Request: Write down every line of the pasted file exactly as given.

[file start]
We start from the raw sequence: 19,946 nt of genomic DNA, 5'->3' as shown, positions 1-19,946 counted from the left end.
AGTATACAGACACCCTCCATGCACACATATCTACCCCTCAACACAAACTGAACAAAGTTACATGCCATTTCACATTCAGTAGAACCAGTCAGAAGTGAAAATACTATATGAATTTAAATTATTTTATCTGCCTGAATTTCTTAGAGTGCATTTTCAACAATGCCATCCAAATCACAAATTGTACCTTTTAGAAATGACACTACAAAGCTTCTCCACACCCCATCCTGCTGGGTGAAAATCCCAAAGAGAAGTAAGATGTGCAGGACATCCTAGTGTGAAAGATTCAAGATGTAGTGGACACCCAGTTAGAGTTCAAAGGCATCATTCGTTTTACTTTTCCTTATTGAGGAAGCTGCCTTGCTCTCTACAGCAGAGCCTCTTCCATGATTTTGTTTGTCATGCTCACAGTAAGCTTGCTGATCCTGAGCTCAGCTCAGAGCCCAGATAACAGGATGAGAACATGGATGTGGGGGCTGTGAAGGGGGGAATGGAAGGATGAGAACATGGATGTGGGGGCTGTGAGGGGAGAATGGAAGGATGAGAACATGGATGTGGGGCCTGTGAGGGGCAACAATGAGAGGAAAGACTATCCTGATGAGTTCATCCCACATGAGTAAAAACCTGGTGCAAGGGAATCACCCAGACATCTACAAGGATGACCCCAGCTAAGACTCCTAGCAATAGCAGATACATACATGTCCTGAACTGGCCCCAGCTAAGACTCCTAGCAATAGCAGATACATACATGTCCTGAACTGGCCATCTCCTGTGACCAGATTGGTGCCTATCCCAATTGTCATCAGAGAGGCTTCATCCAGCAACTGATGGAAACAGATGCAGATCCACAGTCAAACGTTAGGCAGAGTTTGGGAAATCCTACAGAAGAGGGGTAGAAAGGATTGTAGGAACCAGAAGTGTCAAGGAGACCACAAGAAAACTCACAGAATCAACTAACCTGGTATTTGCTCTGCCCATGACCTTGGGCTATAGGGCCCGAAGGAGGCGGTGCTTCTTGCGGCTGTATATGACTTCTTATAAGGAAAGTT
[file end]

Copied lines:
We start from the raw sequence: 19,946 nt of genomic DNA, 5'->3' as shown, positions 1-19,946 counted from the left end.
AGTATACAGACACCCTCCATGCACACATATCTACCCCTCAACACAAACTGAACAAAGTTACATGCCATTTCACATTCAGTAGAACCAGTCAGAAGTGAAAATACTATATGAATTTAAATTATTTTATCTGCCTGAATTTCTTAGAGTGCATTTTCAACAATGCCATCCAAATCACAAATTGTACCTTTTAGAAATGACACTACAAAGCTTCTCCACACCCCATCCTGCTGGGTGAAAATCCCAAAGAGAAGTAAGATGTGCAGGACATCCTAGTGTGAAAGATTCAAGATGTAGTGGACACCCAGTTAGAGTTCAAAGGCATCATTCGTTTTACTTTTCCTTATTGAGGAAGCTGCCTTGCTCTCTACAGCAGAGCCTCTTCCATGATTTTGTTTGTCATGCTCACAGTAAGCTTGCTGATCCTGAGCTCAGCTCAGAGCCCAGATAACAGGATGAGAACATGGATGTGGGGGCTGTGAAGGGGGGAATGGAAGGATGAGAACATGGATGTGGGGGCTGTGAGGGGAGAATGGAAGGATGAGAACATGGATGTGGGGCCTGTGAGGGGCAACAATGAGAGGAAAGACTATCCTGATGAGTTCATCCCACATGAGTAAAAACCTGGTGCAAGGGAATCACCCAGACATCTACAAGGATGACCCCAGCTAAGACTCCTAGCAATAGCAGATACATACATGTCCTGAACTGGCCCCAGCTAAGACTCCTAGCAATAGCAGATACATACATGTCCTGAACTGGCCATCTCCTGTGACCAGATTGGTGCCTATCCCAATTGTCATCAGAGAGGCTTCATCCAGCAACTGATGGAAACAGATGCAGATCCACAGTCAAACGTTAGGCAGAGTTTGGGAAATCCTACAGAAGAGGGGTAGAAAGGATTGTAGGAACCAGAAGTGTCAAGGAGACCACAAGAAAACTCACAGAATCAACTAACCTGGTATTTGCTCTGCCCATGACCTTGGGCTATAGGGCCCGAAGGAGGCGGTGCTTCTTGCGGCTGTATATGACTTCTTATAAGGAAAGTT